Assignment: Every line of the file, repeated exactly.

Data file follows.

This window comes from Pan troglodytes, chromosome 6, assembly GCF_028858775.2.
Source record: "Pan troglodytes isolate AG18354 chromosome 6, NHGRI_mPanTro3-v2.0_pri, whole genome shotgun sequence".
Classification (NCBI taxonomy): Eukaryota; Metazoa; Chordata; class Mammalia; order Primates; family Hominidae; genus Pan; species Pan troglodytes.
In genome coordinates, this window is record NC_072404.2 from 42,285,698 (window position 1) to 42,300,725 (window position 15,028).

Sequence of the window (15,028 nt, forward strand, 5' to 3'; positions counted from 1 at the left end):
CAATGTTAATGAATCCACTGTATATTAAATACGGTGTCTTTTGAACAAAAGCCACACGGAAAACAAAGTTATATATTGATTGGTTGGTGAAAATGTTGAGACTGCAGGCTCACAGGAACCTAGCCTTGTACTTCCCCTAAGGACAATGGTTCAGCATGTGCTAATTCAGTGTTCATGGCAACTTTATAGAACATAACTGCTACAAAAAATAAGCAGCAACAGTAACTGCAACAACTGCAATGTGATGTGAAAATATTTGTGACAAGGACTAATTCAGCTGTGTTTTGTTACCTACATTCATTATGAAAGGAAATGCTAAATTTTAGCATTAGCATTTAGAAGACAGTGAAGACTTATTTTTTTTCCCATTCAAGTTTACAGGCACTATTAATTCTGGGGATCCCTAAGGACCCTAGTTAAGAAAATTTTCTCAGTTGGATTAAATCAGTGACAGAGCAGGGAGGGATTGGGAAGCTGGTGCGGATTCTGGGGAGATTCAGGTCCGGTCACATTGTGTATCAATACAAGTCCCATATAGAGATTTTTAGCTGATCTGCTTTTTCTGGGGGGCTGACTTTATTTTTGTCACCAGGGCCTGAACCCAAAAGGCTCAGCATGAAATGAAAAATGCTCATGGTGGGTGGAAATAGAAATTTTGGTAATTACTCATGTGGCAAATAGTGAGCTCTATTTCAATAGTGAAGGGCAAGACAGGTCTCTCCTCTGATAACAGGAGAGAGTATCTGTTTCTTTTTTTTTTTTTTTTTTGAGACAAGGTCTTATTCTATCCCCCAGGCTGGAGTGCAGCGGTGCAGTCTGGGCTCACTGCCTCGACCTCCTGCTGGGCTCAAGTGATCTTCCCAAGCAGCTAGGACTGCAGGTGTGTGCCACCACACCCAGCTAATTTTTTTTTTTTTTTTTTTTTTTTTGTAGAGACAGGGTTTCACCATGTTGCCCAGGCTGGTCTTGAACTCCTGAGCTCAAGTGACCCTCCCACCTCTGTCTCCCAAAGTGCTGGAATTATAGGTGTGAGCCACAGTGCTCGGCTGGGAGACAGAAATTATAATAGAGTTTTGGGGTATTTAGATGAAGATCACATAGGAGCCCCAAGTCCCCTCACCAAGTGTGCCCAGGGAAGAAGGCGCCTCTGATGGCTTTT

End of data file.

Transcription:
This window comes from Pan troglodytes, chromosome 6, assembly GCF_028858775.2.
Source record: "Pan troglodytes isolate AG18354 chromosome 6, NHGRI_mPanTro3-v2.0_pri, whole genome shotgun sequence".
Classification (NCBI taxonomy): Eukaryota; Metazoa; Chordata; class Mammalia; order Primates; family Hominidae; genus Pan; species Pan troglodytes.
In genome coordinates, this window is record NC_072404.2 from 42,285,698 (window position 1) to 42,300,725 (window position 15,028).

Sequence of the window (15,028 nt, forward strand, 5' to 3'; positions counted from 1 at the left end):
CAATGTTAATGAATCCACTGTATATTAAATACGGTGTCTTTTGAACAAAAGCCACACGGAAAACAAAGTTATATATTGATTGGTTGGTGAAAATGTTGAGACTGCAGGCTCACAGGAACCTAGCCTTGTACTTCCCCTAAGGACAATGGTTCAGCATGTGCTAATTCAGTGTTCATGGCAACTTTATAGAACATAACTGCTACAAAAAATAAGCAGCAACAGTAACTGCAACAACTGCAATGTGATGTGAAAATATTTGTGACAAGGACTAATTCAGCTGTGTTTTGTTACCTACATTCATTATGAAAGGAAATGCTAAATTTTAGCATTAGCATTTAGAAGACAGTGAAGACTTATTTTTTTTCCCATTCAAGTTTACAGGCACTATTAATTCTGGGGATCCCTAAGGACCCTAGTTAAGAAAATTTTCTCAGTTGGATTAAATCAGTGACAGAGCAGGGAGGGATTGGGAAGCTGGTGCGGATTCTGGGGAGATTCAGGTCCGGTCACATTGTGTATCAATACAAGTCCCATATAGAGATTTTTAGCTGATCTGCTTTTTCTGGGGGGCTGACTTTATTTTTGTCACCAGGGCCTGAACCCAAAAGGCTCAGCATGAAATGAAAAATGCTCATGGTGGGTGGAAATAGAAATTTTGGTAATTACTCATGTGGCAAATAGTGAGCTCTATTTCAATAGTGAAGGGCAAGACAGGTCTCTCCTCTGATAACAGGAGAGAGTATCTGTTTCTTTTTTTTTTTTTTTTTTGAGACAAGGTCTTATTCTATCCCCCAGGCTGGAGTGCAGCGGTGCAGTCTGGGCTCACTGCCTCGACCTCCTGCTGGGCTCAAGTGATCTTCCCAAGCAGCTAGGACTGCAGGTGTGTGCCACCACACCCAGCTAATTTTTTTTTTTTTTTTTTTTTTTTTGTAGAGACAGGGTTTCACCATGTTGCCCAGGCTGGTCTTGAACTCCTGAGCTCAAGTGACCCTCCCACCTCTGTCTCCCAAAGTGCTGGAATTATAGGTGTGAGCCACAGTGCTCGGCTGGGAGACAGAAATTATAATAGAGTTTTGGGGTATTTAGATGAAGATCACATAGGAGCCCCAAGTCCCCTCACCAAGTGTGCCCAGGGAAGAAGGCGCCTCTGATGGCTTTT